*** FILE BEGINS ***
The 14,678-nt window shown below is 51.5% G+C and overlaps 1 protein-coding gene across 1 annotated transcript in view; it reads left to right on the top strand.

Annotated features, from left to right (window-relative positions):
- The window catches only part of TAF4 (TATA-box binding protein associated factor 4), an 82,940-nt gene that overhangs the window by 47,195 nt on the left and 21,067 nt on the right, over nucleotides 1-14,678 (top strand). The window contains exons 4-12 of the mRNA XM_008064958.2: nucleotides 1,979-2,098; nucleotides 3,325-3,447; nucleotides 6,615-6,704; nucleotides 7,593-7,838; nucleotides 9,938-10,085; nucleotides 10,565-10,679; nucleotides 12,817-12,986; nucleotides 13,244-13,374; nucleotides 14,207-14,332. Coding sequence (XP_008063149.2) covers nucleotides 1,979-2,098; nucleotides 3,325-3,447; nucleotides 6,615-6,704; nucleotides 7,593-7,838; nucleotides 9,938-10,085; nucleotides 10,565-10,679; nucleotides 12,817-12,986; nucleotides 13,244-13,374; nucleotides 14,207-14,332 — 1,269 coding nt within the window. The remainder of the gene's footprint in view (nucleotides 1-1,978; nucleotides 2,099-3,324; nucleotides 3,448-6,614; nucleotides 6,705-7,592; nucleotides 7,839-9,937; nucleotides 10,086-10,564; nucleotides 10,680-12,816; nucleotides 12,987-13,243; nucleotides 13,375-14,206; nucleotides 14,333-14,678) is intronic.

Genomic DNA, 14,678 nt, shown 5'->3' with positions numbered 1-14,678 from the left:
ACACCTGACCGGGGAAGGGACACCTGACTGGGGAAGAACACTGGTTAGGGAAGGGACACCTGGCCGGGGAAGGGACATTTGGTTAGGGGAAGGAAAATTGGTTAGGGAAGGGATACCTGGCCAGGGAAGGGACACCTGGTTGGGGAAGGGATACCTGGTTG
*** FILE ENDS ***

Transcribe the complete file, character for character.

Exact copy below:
The 14,678-nt window shown below is 51.5% G+C and overlaps 1 protein-coding gene across 1 annotated transcript in view; it reads left to right on the top strand.

Annotated features, from left to right (window-relative positions):
- The window catches only part of TAF4 (TATA-box binding protein associated factor 4), an 82,940-nt gene that overhangs the window by 47,195 nt on the left and 21,067 nt on the right, over nucleotides 1-14,678 (top strand). The window contains exons 4-12 of the mRNA XM_008064958.2: nucleotides 1,979-2,098; nucleotides 3,325-3,447; nucleotides 6,615-6,704; nucleotides 7,593-7,838; nucleotides 9,938-10,085; nucleotides 10,565-10,679; nucleotides 12,817-12,986; nucleotides 13,244-13,374; nucleotides 14,207-14,332. Coding sequence (XP_008063149.2) covers nucleotides 1,979-2,098; nucleotides 3,325-3,447; nucleotides 6,615-6,704; nucleotides 7,593-7,838; nucleotides 9,938-10,085; nucleotides 10,565-10,679; nucleotides 12,817-12,986; nucleotides 13,244-13,374; nucleotides 14,207-14,332 — 1,269 coding nt within the window. The remainder of the gene's footprint in view (nucleotides 1-1,978; nucleotides 2,099-3,324; nucleotides 3,448-6,614; nucleotides 6,705-7,592; nucleotides 7,839-9,937; nucleotides 10,086-10,564; nucleotides 10,680-12,816; nucleotides 12,987-13,243; nucleotides 13,375-14,206; nucleotides 14,333-14,678) is intronic.

Genomic DNA, 14,678 nt, shown 5'->3' with positions numbered 1-14,678 from the left:
ACACCTGACCGGGGAAGGGACACCTGACTGGGGAAGAACACTGGTTAGGGAAGGGACACCTGGCCGGGGAAGGGACATTTGGTTAGGGGAAGGAAAATTGGTTAGGGAAGGGATACCTGGCCAGGGAAGGGACACCTGGTTGGGGAAGGGATACCTGGTTG